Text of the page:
The Symbol of Pride

Hey y’all! Pride Month continues and lots to write about.

Today though I’m writing to work through some thoughts on the new Philly Pride Flag which has added brown and black stripes to represent the LGBTQIA POC community.

First, a little history:

The first Pride Flag was flown in 1978 in the San Francisco Gay Freedom Day Parade.

It was designed by Gilbert Baker after he was challenged to create a symbol for the LGBT community to rally around, by LGBTQIA activist and the first openly gay politician elected to public office, Harvey Milk.

The flag originally had 8 colors:

Hot Pink: Sexuality

Red: Life

Orange: Healing

Yellow: Sunlight

Green: Nature

Turquoise: Magic/Art

Indigo/Blue: Serenity/Harmony

Violet: Spirit

It has taken several versions over the years:

-7 color flag (hot pink was removed due to fabric availability)

-6 color flag (turquoise was removed to allow for an even number of colors for display purposes)

-A black stripe at the bottom to address AIDS/HIV in the late 80s and 90s

-The star field from the US Flag was added and used often during the DADT (Don’t Ask Don’t Tell) time frame

-And now adding a brown and black stripe to acknowledge the LGBTQIA POC community:

More Color More Pride from Hello Tierney on Vimeo.

All that being said, there are a few thoughts I’m working through:

-I am proud that it is continuing to address societal concerns in our community and now it’s time to address racism

-I ask that all be aware that there are individuals beyond just black and brown LGBTQIA in the community such as EAST ASIAN LGBTQIA individuals that are not able to be visibly represented (and often not represented at all in general in the community) in this now racially inclusive Pride Flag

-Does adding race into a symbol of sexual orientation and gender identity change the purpose and meaning of the Pride Flag?

-Is it time for a whole new symbol of inclusivity and community that addresses all identities and sub-communities within the LGBTQIA community?

-Is it even possible to have a single symbol that everyone can rally around as the LGBTQIA community?

As I process all this and regardless any answers to the above ponderings, it is both a moment of pride and a moment of pause.

A symbol I’ve rallied around as a gay identified individual now encourages me to rethink about where and how I fit into the community and what role I can play as an East Asian gay adopted male in an interracial relationship. Its both exciting and daunting and gives me pause to think whether there is a place for me as my full self or if I will have to code switch between sub-communities within the LGBTQIA community, as I have already begun to do.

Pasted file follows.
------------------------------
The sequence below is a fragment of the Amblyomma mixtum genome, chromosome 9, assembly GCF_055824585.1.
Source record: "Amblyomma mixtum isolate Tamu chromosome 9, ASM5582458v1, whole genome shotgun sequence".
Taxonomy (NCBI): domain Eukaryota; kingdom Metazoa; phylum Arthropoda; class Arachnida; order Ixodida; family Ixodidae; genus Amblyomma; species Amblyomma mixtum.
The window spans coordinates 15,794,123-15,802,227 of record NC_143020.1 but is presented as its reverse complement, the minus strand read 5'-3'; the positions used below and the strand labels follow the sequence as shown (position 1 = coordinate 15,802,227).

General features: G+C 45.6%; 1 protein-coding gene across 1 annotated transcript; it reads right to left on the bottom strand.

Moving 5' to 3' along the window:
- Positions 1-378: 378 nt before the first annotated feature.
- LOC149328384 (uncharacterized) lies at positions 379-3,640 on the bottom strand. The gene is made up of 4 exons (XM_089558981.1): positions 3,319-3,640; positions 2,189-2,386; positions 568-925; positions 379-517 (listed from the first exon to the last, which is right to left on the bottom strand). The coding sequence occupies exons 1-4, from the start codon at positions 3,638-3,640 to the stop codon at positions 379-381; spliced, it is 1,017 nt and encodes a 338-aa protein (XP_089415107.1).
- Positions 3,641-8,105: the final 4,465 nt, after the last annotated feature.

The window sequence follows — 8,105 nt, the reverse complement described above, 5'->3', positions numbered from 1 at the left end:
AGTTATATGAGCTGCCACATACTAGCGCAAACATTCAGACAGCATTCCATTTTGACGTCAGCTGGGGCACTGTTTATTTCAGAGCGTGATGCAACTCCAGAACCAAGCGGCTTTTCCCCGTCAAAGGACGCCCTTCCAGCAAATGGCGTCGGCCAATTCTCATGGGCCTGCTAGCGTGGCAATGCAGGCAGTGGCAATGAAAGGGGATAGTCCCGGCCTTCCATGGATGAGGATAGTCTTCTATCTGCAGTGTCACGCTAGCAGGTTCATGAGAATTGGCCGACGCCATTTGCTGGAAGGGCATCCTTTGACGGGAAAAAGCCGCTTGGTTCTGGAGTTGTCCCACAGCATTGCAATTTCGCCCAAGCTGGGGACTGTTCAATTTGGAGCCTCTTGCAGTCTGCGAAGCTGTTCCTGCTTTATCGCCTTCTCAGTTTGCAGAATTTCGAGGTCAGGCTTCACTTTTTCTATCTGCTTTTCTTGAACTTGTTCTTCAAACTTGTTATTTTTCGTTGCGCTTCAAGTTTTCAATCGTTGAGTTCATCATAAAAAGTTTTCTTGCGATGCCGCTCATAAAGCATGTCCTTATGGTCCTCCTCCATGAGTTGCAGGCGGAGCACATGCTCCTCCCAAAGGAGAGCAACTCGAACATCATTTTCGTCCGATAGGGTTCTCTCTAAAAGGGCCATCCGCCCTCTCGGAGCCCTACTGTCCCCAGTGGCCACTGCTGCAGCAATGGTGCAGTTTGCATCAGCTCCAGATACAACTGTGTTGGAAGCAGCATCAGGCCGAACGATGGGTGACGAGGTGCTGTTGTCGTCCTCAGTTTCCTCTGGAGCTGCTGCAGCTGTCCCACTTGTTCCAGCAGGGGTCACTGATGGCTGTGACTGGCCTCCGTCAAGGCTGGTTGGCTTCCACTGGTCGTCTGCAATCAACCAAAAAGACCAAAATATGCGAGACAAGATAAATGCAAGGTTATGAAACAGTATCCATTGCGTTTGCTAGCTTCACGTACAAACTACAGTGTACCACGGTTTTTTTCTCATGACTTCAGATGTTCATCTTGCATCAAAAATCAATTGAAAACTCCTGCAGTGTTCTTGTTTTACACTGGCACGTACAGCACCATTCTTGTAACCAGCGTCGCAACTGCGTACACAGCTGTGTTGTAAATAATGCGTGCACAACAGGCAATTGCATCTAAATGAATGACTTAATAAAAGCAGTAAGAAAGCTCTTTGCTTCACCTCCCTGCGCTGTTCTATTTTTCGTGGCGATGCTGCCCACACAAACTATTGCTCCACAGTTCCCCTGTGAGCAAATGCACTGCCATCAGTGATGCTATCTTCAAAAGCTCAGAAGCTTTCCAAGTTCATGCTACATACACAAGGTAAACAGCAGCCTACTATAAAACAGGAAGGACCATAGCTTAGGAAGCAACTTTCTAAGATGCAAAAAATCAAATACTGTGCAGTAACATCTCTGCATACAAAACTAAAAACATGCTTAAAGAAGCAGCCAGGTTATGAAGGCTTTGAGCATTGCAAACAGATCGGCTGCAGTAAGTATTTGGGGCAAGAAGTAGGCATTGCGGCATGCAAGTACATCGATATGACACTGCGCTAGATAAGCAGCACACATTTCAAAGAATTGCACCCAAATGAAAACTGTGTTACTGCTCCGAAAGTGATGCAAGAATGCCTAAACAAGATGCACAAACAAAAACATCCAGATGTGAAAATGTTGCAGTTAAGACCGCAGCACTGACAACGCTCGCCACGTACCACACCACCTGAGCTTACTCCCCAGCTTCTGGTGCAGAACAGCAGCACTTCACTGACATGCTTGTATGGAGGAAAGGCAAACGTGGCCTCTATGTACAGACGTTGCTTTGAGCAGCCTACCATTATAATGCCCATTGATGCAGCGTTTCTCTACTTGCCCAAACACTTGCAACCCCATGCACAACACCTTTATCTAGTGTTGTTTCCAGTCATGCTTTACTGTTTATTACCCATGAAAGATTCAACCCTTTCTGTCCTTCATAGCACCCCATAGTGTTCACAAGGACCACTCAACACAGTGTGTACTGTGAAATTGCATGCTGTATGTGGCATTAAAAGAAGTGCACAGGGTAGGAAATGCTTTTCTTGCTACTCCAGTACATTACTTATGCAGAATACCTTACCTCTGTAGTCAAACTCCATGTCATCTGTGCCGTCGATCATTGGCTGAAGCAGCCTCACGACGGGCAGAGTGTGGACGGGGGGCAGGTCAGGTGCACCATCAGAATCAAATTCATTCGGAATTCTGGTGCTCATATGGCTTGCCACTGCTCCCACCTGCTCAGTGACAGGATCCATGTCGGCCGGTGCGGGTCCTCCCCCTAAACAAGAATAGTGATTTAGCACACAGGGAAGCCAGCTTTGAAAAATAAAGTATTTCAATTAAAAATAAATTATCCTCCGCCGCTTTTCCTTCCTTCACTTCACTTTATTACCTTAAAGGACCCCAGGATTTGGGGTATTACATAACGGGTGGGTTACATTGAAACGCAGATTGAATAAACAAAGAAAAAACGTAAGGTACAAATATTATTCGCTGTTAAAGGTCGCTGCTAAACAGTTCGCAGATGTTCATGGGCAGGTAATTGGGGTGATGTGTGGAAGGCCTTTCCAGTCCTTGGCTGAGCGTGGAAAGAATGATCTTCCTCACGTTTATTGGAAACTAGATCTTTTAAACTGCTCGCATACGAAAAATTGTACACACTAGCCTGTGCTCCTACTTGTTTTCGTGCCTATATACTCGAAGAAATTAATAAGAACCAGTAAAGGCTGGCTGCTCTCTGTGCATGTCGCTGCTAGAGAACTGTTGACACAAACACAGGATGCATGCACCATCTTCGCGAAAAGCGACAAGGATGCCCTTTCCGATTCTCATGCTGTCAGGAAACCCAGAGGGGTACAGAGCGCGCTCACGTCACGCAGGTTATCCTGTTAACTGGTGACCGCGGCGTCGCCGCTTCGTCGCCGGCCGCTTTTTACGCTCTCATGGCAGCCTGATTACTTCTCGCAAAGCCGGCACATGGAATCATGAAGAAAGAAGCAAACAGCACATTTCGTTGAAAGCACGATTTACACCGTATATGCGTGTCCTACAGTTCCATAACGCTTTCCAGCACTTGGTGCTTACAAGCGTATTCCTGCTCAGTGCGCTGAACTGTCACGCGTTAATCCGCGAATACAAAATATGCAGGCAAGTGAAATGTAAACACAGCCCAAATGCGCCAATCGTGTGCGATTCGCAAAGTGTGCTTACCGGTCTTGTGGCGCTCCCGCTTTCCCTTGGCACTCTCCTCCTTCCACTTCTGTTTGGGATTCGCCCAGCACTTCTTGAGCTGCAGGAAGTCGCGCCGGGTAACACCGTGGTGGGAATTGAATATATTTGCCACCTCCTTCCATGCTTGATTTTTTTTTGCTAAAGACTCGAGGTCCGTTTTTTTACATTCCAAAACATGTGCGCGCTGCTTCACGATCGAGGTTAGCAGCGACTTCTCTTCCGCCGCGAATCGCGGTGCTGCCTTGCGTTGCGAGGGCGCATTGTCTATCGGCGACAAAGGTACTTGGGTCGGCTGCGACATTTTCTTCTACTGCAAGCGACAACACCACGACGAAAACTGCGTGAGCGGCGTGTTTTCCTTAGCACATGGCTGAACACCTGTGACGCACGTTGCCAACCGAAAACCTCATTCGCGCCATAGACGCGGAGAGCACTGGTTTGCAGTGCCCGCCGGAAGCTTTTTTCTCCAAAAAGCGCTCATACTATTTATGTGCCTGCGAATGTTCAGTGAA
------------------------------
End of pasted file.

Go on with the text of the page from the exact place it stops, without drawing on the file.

It is a needed change in that we can no longer just find community through one identity. As we have learned, intersectionality is key to understanding others and moving forward. We must consider all the layers and identities of each individual.  But how do we create a unifying symbol of this without forgetting others or excluding others?

Just some ponderings I’m working through, thanks for muddling through all this with me!

Happy Pride everyone!

Until next time,

Peace, Love and Pandas!


Published by Brian

I am currently the Assistant Director of Student Life for Registered Student Organizations and Late-Night Programming at Michigan State University. After earning my B.A. from the University of Michigan-Flint, I entered the Student Affairs profession. After a few years in the field, I returned to school and earned my M.A. in Educational Leadership-Higher Education Student Affairs from Eastern Michigan University. In my spare time I blog about my thoughts and musings on current issues in higher education, student affairs, digital worlds, identity development and general life inspirations and observations. I also volunteer a lot for my fraternity and multiple regional and national professional associations.

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